If rowing across the Atlantic proved a trial for Kate Richardson, from Portadown, so, too, is finding a job. Jane Hardy reports.
Seeing Kate Richardson pick up her beautiful Belleek trophy as Belfast Telegraph Woman of the Year 2012 at a glitzy ceremony last Wednesday you felt this young superwoman could do anything she wanted.
As Belfast Telegraph Editor Mike Gilson put it, the first Irishwoman to row the Atlantic “represents the future of Northern Ireland”.
Kate herself, looking a million miles away from her nautical adventure in a gorgeous dress from Zara, sounded utterly overwhelmed, admitting that she had never expected to win this award.
And when compere Wendy Austin asked her what were the best and worst aspects of the trip, Kate just smiled broadly for a few moments, before finally gathering the words to reply. The worst was the machinery shutdown which meant they had to pump water manually. The best, naturally, was arriving in Barbados on January 21 and hugging her parents.
Kate had already won Inspirational Woman of the Year alongside Ann Travers, who has fought for justice for her sister Mary, shot dead by the IRA as she left Mass in Belfast in 1984. Ann, daughter of magistrate Tom Travers who was also injured in the attack, said that what motivated her was “the thought of how terrified Mary must have been that day”. And the fact that Mary McArdle, one of the murder gang, was appointed a Sinn Fein adviser last year.
Two inspiring women, two incredible stories. The story of this young Portadown woman’s gutsy fight to make it from the Canary Islands to Barbados, in a boat with four other oarswomen, makes you feel heroism isn’t dead. It took them 45 days, 15 hours and 16 minutes to cover the 3,000 miles, and on the way they overcame numerous obstacles. There was the seasickness, the 17-day wait to wash their hair, the physical discomforts, like chafed bottoms after sitting in one place for hours. And it did take hours, 12-hour rowing sessions a day.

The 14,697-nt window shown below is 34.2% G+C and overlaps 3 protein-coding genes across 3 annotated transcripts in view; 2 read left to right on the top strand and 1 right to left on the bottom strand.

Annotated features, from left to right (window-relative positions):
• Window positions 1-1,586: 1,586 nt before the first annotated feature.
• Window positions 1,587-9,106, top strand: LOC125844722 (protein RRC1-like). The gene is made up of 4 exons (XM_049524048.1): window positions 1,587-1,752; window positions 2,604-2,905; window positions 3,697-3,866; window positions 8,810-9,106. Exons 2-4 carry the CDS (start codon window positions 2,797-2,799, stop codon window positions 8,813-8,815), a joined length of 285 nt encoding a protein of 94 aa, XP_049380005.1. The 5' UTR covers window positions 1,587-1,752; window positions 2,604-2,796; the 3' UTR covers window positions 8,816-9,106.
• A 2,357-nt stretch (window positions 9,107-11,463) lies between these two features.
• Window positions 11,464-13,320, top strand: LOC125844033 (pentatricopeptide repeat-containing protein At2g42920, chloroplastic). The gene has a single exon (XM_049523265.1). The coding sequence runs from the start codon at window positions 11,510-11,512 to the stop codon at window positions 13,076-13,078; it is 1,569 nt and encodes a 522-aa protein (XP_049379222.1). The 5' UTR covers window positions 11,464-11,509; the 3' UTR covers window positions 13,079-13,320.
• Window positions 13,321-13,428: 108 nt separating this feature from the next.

After Kate came back home to Portadown, she’d assumed she could resume her work with special needs kids. But it didn’t work out like that. Although you’d imagine this bright, personable 23-year-old with a first in psychology from the University of Ulster would easily slot back into her role helping young people with autism and acting as a classroom special needs assistant, sadly that wasn’t the case. Alas, the economy beat her when the 40-foot waves of the Atlantic could not.
Clearly upset by her predicament, Kate reveals: “People will say to me ‘Oh, you must have your pick of jobs ...’ but it’s not true. And I think it is important for young people here who are struggling to find employment to know that they’re not the only ones. We are all in this together.”
So although Kate’s one of the brightest — and best — of her generation, she is currently putting into practice her Plan B.
“I’m now working as a personal trainer at a gym in Portadown, where I live. When I came back from my trip, I was looking to resume the same work but the job I had at a primary school in Portadown no longer exists.”
Working in the special needs field is where Kate’s enthusiasm really lies, partly because she’s a psychologist but also because she knows about behavioural problems as her family has fostered children for the last decade. And in the past some of them have had severe behavioural issues.
“This work is really where my heart is,” she says. “But when I returned home, the job simply wasn’t there anymore. I’d gained my fitness instructor qualification at university, and the people who run the gym where I train, Club Vo2, said they could offer me a job. So that’s what I’m doing.”